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'America's Most Wanted' tipster said he saw Whitey Bulger playing chess in Santa Monica in 2008

June 24, 2011 |  3:12 pm

Whiteybulger

The host of "America's Most Wanted" said Friday that one of the scores of tips that followed a 2008 broadcast about James "Whitey" Bulger included a claim that the notorious Boston mob boss was seen in Santa Monica -- three years before his arrest there.

John Walsh said in an interview that the tipster did not give specific information in the call to one of the show's operators other than to say a man who looked like Bulger was seen "playing chess on the beach," Walsh said. That information was passed on to the FBI.

PHOTOS: The hunt for James "Whitey" Bulger

Walsh stressed that the Santa Monica tip was one of more than 200 that came in from 20 cities around the country the night of the broadcast.

In all, 16 "America's Most Wanted" shows included segments on Bulger, generating some 2,000 possible leads during the time the crime boss was eluding authorities, Walsh said.

"There was no specific tip," Walsh said. "It wasn't where or how, other than somebody thought they saw Whitey Bulger playing chess on Santa Monica Beach. It's not like the FBI had specific information that he (Bulger) was in Santa Monica."

The FBI in Los Angeles declined comment on the 2008 tip. At a news conference, FBI Assistant Director Steven Martinez, who heads the bureau's Los Angeles operations, said the arrest culminated a "challenging" international manhunt that involved thousands of leads and took agents from Louisiana to London as well as locations around Southern California.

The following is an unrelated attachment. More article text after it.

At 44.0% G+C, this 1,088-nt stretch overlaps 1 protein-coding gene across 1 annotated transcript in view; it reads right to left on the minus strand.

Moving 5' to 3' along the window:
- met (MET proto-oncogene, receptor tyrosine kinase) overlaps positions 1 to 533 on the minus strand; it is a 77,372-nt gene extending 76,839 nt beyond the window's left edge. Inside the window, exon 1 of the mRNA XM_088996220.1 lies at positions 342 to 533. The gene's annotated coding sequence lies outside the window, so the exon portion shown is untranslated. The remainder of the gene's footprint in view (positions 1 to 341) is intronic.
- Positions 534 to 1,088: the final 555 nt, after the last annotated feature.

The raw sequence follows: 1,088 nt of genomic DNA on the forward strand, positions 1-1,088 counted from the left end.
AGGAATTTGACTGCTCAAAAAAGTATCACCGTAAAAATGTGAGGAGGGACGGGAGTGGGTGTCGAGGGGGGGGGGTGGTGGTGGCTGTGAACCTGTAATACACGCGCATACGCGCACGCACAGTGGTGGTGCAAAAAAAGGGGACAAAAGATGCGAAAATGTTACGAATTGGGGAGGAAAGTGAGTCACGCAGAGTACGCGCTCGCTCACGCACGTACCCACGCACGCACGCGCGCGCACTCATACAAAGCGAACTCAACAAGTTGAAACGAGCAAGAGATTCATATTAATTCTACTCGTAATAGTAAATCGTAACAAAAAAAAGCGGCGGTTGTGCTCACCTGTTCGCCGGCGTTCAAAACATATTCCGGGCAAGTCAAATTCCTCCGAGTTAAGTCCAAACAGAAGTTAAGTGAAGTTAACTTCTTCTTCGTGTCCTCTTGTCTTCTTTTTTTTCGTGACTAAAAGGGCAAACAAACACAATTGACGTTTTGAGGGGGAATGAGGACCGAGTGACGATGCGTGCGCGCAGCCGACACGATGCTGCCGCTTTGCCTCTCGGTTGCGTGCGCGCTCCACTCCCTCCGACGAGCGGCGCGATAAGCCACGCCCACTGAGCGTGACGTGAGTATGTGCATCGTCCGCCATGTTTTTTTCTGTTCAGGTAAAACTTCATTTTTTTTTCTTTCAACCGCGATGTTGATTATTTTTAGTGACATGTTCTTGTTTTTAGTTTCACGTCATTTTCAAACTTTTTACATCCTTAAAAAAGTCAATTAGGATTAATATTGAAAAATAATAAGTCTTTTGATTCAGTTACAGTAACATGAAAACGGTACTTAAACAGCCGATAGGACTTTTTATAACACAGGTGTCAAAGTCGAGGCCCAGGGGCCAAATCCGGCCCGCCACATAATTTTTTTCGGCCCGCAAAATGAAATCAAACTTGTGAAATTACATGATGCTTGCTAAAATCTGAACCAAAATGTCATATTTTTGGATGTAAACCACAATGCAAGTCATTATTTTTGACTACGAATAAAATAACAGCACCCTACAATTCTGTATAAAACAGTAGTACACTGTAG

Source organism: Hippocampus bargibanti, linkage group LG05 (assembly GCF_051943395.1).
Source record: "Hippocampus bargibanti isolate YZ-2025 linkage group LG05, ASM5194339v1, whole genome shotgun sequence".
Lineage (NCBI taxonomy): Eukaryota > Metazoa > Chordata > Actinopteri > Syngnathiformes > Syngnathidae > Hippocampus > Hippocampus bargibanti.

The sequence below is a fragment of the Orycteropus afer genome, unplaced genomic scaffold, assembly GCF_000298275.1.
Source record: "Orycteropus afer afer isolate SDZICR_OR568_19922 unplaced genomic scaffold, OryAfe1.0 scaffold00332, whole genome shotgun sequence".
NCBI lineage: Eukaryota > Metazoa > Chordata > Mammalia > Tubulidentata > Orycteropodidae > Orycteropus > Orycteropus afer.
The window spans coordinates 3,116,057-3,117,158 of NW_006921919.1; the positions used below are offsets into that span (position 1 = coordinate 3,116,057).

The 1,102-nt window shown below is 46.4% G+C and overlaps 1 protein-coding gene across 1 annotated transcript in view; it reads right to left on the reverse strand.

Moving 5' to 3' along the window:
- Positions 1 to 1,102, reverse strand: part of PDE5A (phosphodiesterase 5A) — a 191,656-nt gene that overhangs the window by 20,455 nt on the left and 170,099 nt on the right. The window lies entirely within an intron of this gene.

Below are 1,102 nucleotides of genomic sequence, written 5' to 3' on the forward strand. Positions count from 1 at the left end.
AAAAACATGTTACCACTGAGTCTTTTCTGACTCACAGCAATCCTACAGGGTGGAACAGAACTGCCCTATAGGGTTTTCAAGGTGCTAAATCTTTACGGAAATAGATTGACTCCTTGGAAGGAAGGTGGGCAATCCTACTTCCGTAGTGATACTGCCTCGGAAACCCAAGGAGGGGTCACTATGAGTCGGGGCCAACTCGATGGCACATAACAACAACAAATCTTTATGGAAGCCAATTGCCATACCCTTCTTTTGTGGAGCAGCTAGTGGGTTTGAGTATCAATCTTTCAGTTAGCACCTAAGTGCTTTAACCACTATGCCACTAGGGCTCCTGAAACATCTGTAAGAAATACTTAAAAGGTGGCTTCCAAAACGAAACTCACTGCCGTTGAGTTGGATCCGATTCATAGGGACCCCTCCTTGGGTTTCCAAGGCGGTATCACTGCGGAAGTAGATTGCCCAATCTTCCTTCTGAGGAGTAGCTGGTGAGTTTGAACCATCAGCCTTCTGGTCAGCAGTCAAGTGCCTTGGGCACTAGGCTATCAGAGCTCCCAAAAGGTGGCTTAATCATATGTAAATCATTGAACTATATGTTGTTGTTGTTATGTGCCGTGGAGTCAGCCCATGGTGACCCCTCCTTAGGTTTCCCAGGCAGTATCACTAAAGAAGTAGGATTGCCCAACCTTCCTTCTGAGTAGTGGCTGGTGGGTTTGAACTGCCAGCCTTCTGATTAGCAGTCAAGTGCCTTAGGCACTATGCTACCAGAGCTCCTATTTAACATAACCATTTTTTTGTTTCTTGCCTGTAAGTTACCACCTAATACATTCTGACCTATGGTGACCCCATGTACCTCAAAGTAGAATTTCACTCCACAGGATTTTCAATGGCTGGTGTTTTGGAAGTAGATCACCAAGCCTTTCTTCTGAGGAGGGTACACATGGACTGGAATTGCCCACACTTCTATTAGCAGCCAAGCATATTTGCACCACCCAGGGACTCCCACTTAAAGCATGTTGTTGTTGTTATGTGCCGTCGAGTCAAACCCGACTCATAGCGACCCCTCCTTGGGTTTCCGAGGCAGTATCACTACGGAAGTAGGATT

It turns out that Bulger, 81, and his longtime girlfriend, Catherine Elizabeth Greig, 60, had been living for more than 14 years in their Santa Monica apartment, blocks from the beach and about five miles from the FBI's Westwood office.

After developing information from a tip to the FBI's Los Angeles bureau, Bulger and Greig were arrested Wednesday night.

Walsh said people should not underestimate the difficulty of the case or the ability of Bulger to elude authorities who "followed this guy to the ends of the Earth."

As for the fact that he was living out in the open, Walsh said many of the hundreds of fugitives who their show has helped bring to justice follow a similar pattern. "They don't go to exotic locations, they hide in plain sight," he said.

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-- Andrew Blankstein

twitter.com/anblanx

Photo: This 1953 Boston police booking photo shows James "Whitey" Bulger after an arrest.

Credit: Boston Police Department via the Associated Press

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